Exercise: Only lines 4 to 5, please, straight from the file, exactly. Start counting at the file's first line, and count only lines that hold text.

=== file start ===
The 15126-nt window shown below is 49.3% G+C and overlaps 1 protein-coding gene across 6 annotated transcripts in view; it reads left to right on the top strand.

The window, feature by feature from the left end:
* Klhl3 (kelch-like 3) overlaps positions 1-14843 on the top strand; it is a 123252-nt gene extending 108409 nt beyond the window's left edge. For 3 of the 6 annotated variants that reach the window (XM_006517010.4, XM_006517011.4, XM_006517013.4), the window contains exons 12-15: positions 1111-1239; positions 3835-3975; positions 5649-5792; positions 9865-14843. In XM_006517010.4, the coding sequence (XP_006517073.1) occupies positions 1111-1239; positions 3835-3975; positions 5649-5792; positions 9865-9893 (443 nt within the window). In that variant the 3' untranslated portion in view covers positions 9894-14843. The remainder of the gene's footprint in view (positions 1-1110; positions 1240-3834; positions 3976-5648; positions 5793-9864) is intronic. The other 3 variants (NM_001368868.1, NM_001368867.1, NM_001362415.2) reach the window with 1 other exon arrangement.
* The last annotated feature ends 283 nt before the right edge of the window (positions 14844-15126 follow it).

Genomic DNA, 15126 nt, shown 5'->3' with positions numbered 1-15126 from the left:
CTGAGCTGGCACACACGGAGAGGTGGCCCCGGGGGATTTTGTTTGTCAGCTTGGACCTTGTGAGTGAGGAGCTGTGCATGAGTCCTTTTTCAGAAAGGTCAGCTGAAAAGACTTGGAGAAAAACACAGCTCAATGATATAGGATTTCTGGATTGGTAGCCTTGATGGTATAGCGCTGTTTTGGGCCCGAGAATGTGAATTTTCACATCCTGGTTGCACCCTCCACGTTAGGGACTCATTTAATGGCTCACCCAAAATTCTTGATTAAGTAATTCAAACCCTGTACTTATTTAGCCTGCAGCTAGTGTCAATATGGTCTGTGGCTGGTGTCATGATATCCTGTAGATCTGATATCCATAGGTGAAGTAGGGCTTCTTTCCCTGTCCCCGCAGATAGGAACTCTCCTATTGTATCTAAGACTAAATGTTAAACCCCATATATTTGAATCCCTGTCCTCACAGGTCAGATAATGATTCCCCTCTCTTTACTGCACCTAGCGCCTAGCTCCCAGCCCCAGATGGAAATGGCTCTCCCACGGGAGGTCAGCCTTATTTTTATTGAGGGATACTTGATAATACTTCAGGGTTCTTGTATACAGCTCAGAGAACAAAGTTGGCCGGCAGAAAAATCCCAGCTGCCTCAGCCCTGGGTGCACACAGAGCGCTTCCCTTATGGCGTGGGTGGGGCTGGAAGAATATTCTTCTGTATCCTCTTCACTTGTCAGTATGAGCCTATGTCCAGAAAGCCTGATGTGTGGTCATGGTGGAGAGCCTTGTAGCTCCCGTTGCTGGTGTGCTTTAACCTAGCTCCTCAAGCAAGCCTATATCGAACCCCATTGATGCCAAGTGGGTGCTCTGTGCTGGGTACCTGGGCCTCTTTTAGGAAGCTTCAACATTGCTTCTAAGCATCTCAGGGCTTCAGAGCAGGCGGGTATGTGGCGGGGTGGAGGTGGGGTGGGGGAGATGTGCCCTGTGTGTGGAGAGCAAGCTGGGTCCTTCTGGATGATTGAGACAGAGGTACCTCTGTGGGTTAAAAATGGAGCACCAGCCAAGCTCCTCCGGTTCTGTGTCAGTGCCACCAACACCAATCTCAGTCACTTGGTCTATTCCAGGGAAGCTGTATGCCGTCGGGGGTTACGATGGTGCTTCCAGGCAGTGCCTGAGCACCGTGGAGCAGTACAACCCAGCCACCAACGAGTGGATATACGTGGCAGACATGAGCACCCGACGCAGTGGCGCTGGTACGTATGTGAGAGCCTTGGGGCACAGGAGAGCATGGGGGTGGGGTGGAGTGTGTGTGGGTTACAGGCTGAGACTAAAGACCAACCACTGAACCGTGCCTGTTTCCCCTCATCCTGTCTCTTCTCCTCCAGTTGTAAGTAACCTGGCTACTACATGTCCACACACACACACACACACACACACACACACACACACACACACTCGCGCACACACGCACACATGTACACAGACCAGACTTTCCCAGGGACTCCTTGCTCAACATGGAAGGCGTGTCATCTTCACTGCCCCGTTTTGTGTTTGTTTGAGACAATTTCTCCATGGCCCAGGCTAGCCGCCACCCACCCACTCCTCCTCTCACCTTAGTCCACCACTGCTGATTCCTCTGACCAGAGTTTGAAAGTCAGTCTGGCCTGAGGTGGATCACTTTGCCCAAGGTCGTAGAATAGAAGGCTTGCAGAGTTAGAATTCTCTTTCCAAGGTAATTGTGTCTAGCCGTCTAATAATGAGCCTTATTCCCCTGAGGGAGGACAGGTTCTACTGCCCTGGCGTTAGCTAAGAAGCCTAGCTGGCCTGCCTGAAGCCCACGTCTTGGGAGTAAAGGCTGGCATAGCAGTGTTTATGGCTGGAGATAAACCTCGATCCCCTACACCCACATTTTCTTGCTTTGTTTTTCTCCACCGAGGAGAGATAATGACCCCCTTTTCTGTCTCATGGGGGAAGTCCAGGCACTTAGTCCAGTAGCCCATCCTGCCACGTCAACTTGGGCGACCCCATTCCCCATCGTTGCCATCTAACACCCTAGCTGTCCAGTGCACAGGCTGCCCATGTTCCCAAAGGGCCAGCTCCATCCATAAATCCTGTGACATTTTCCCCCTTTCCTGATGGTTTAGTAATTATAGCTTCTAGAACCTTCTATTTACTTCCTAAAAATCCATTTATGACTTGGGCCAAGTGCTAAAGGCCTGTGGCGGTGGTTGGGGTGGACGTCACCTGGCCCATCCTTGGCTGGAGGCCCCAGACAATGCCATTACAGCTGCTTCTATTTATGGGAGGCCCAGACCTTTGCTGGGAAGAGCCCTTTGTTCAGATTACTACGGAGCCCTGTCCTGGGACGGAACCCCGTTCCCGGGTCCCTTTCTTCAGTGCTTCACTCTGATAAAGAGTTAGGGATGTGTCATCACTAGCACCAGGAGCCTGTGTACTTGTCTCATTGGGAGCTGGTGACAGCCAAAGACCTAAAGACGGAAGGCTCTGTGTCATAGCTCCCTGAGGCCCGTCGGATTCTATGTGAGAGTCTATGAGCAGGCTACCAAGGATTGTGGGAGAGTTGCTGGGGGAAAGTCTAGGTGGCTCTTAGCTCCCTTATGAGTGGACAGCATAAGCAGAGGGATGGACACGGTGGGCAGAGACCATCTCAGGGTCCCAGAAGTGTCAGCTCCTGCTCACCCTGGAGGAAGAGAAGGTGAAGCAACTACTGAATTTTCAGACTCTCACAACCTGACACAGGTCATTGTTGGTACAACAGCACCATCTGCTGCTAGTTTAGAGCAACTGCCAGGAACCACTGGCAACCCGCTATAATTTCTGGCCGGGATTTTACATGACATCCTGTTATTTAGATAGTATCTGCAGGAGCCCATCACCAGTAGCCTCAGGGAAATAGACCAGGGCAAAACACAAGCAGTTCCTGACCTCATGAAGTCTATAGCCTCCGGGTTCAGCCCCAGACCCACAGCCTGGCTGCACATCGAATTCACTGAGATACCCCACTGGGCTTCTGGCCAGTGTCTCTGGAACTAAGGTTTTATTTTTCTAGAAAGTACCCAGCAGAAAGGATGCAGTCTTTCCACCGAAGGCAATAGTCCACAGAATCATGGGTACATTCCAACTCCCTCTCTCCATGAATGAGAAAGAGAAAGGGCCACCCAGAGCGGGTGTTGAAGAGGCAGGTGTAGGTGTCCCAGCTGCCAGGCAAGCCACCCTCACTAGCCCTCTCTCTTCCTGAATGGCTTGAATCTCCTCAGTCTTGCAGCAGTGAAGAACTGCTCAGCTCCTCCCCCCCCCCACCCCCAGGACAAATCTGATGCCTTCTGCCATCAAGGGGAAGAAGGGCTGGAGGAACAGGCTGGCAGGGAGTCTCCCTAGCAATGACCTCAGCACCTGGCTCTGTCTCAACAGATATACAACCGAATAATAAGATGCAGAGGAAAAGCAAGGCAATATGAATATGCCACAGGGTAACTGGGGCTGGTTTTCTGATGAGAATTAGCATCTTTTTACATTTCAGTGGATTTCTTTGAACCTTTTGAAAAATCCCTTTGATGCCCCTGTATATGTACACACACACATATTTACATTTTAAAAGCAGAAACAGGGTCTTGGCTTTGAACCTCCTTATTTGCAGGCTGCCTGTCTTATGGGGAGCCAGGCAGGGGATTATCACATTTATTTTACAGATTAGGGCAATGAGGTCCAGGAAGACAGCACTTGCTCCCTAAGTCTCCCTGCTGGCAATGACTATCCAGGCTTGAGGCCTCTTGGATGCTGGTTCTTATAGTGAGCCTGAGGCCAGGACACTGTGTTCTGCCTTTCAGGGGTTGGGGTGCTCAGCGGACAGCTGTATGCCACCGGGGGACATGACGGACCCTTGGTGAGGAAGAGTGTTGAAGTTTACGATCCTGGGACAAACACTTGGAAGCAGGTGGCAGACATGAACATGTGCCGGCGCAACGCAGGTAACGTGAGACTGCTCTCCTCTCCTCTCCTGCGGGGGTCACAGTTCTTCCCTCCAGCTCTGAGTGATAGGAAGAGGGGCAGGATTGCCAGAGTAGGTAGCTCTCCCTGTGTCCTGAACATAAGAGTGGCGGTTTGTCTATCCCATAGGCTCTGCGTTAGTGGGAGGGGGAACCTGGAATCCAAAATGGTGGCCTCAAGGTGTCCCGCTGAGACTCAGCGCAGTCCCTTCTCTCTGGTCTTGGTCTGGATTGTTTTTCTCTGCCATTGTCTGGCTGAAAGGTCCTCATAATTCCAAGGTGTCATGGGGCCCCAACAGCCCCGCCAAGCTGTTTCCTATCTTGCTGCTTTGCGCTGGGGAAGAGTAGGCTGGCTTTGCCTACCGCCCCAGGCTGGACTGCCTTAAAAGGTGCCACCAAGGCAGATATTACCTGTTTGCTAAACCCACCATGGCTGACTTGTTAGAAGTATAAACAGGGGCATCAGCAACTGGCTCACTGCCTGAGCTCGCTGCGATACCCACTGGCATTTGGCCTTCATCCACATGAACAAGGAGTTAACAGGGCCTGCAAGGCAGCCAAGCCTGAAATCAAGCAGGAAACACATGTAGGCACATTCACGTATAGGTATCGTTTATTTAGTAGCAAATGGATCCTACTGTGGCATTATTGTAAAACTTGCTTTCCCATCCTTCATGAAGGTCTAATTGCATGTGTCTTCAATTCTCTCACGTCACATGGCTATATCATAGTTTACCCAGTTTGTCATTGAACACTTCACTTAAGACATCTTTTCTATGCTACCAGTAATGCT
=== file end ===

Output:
* The last annotated feature ends 283 nt before the right edge of the window (positions 14844-15126 follow it).

Genomic DNA, 15126 nt, shown 5'->3' with positions numbered 1-15126 from the left: